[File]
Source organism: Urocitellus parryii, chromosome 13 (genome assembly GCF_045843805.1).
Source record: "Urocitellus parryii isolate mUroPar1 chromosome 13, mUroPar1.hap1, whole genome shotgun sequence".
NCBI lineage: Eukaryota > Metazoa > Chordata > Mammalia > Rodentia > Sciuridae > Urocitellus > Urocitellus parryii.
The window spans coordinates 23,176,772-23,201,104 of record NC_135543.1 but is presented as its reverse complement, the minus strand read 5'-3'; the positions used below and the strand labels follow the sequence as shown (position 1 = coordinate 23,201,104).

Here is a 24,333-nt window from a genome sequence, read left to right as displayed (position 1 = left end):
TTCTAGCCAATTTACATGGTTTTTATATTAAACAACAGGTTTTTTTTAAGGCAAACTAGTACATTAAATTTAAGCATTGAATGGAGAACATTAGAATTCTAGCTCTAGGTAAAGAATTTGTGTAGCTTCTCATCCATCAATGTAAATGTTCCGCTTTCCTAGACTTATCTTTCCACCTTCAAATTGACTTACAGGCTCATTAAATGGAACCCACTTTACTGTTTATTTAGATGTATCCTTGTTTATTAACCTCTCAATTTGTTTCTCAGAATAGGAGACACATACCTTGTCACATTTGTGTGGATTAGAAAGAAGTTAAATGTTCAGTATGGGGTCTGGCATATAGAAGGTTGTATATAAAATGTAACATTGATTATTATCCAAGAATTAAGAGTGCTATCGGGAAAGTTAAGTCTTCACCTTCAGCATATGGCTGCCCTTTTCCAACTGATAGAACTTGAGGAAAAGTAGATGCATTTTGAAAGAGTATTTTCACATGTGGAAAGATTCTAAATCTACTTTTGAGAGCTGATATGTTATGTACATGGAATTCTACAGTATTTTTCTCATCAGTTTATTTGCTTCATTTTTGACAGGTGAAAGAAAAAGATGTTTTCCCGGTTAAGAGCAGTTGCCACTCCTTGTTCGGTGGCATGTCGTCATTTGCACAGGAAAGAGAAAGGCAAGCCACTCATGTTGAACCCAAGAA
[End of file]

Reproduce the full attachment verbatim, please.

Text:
Source organism: Urocitellus parryii, chromosome 13 (genome assembly GCF_045843805.1).
Source record: "Urocitellus parryii isolate mUroPar1 chromosome 13, mUroPar1.hap1, whole genome shotgun sequence".
NCBI lineage: Eukaryota > Metazoa > Chordata > Mammalia > Rodentia > Sciuridae > Urocitellus > Urocitellus parryii.
The window spans coordinates 23,176,772-23,201,104 of record NC_135543.1 but is presented as its reverse complement, the minus strand read 5'-3'; the positions used below and the strand labels follow the sequence as shown (position 1 = coordinate 23,201,104).

Here is a 24,333-nt window from a genome sequence, read left to right as displayed (position 1 = left end):
TTCTAGCCAATTTACATGGTTTTTATATTAAACAACAGGTTTTTTTTAAGGCAAACTAGTACATTAAATTTAAGCATTGAATGGAGAACATTAGAATTCTAGCTCTAGGTAAAGAATTTGTGTAGCTTCTCATCCATCAATGTAAATGTTCCGCTTTCCTAGACTTATCTTTCCACCTTCAAATTGACTTACAGGCTCATTAAATGGAACCCACTTTACTGTTTATTTAGATGTATCCTTGTTTATTAACCTCTCAATTTGTTTCTCAGAATAGGAGACACATACCTTGTCACATTTGTGTGGATTAGAAAGAAGTTAAATGTTCAGTATGGGGTCTGGCATATAGAAGGTTGTATATAAAATGTAACATTGATTATTATCCAAGAATTAAGAGTGCTATCGGGAAAGTTAAGTCTTCACCTTCAGCATATGGCTGCCCTTTTCCAACTGATAGAACTTGAGGAAAAGTAGATGCATTTTGAAAGAGTATTTTCACATGTGGAAAGATTCTAAATCTACTTTTGAGAGCTGATATGTTATGTACATGGAATTCTACAGTATTTTTCTCATCAGTTTATTTGCTTCATTTTTGACAGGTGAAAGAAAAAGATGTTTTCCCGGTTAAGAGCAGTTGCCACTCCTTGTTCGGTGGCATGTCGTCATTTGCACAGGAAAGAGAAAGGCAAGCCACTCATGTTGAACCCAAGAA